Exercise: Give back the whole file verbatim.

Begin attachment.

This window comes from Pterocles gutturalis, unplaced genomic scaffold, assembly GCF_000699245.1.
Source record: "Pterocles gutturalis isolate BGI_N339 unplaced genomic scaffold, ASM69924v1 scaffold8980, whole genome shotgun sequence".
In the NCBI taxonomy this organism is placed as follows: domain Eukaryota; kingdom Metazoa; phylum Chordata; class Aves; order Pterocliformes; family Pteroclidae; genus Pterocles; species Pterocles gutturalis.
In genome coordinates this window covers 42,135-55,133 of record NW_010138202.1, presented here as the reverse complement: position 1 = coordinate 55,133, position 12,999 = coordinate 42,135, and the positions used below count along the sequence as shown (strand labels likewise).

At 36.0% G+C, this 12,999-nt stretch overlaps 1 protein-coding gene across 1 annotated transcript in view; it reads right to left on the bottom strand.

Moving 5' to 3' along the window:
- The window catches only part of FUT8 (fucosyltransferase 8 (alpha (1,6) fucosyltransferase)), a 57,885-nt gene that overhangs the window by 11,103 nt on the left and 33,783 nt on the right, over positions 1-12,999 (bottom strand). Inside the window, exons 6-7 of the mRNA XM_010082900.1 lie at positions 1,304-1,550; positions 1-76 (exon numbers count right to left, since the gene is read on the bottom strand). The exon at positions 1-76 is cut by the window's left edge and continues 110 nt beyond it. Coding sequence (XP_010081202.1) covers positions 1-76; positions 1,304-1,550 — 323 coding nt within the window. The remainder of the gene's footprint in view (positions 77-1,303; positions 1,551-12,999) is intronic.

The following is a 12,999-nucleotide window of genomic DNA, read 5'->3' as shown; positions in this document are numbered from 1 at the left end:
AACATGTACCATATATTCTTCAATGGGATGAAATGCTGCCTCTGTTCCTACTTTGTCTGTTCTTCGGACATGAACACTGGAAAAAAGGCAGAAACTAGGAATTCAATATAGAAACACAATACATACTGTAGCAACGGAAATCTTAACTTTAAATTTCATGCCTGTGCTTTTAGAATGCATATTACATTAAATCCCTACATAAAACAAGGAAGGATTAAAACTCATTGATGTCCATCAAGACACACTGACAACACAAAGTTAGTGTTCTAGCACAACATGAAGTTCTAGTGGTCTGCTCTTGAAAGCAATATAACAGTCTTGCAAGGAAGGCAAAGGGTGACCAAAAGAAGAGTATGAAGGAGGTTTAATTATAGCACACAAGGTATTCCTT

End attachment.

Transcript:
This window comes from Pterocles gutturalis, unplaced genomic scaffold, assembly GCF_000699245.1.
Source record: "Pterocles gutturalis isolate BGI_N339 unplaced genomic scaffold, ASM69924v1 scaffold8980, whole genome shotgun sequence".
In the NCBI taxonomy this organism is placed as follows: domain Eukaryota; kingdom Metazoa; phylum Chordata; class Aves; order Pterocliformes; family Pteroclidae; genus Pterocles; species Pterocles gutturalis.
In genome coordinates this window covers 42,135-55,133 of record NW_010138202.1, presented here as the reverse complement: position 1 = coordinate 55,133, position 12,999 = coordinate 42,135, and the positions used below count along the sequence as shown (strand labels likewise).

At 36.0% G+C, this 12,999-nt stretch overlaps 1 protein-coding gene across 1 annotated transcript in view; it reads right to left on the bottom strand.

Moving 5' to 3' along the window:
- The window catches only part of FUT8 (fucosyltransferase 8 (alpha (1,6) fucosyltransferase)), a 57,885-nt gene that overhangs the window by 11,103 nt on the left and 33,783 nt on the right, over positions 1-12,999 (bottom strand). Inside the window, exons 6-7 of the mRNA XM_010082900.1 lie at positions 1,304-1,550; positions 1-76 (exon numbers count right to left, since the gene is read on the bottom strand). The exon at positions 1-76 is cut by the window's left edge and continues 110 nt beyond it. Coding sequence (XP_010081202.1) covers positions 1-76; positions 1,304-1,550 — 323 coding nt within the window. The remainder of the gene's footprint in view (positions 77-1,303; positions 1,551-12,999) is intronic.

The following is a 12,999-nucleotide window of genomic DNA, read 5'->3' as shown; positions in this document are numbered from 1 at the left end:
AACATGTACCATATATTCTTCAATGGGATGAAATGCTGCCTCTGTTCCTACTTTGTCTGTTCTTCGGACATGAACACTGGAAAAAAGGCAGAAACTAGGAATTCAATATAGAAACACAATACATACTGTAGCAACGGAAATCTTAACTTTAAATTTCATGCCTGTGCTTTTAGAATGCATATTACATTAAATCCCTACATAAAACAAGGAAGGATTAAAACTCATTGATGTCCATCAAGACACACTGACAACACAAAGTTAGTGTTCTAGCACAACATGAAGTTCTAGTGGTCTGCTCTTGAAAGCAATATAACAGTCTTGCAAGGAAGGCAAAGGGTGACCAAAAGAAGAGTATGAAGGAGGTTTAATTATAGCACACAAGGTATTCCTT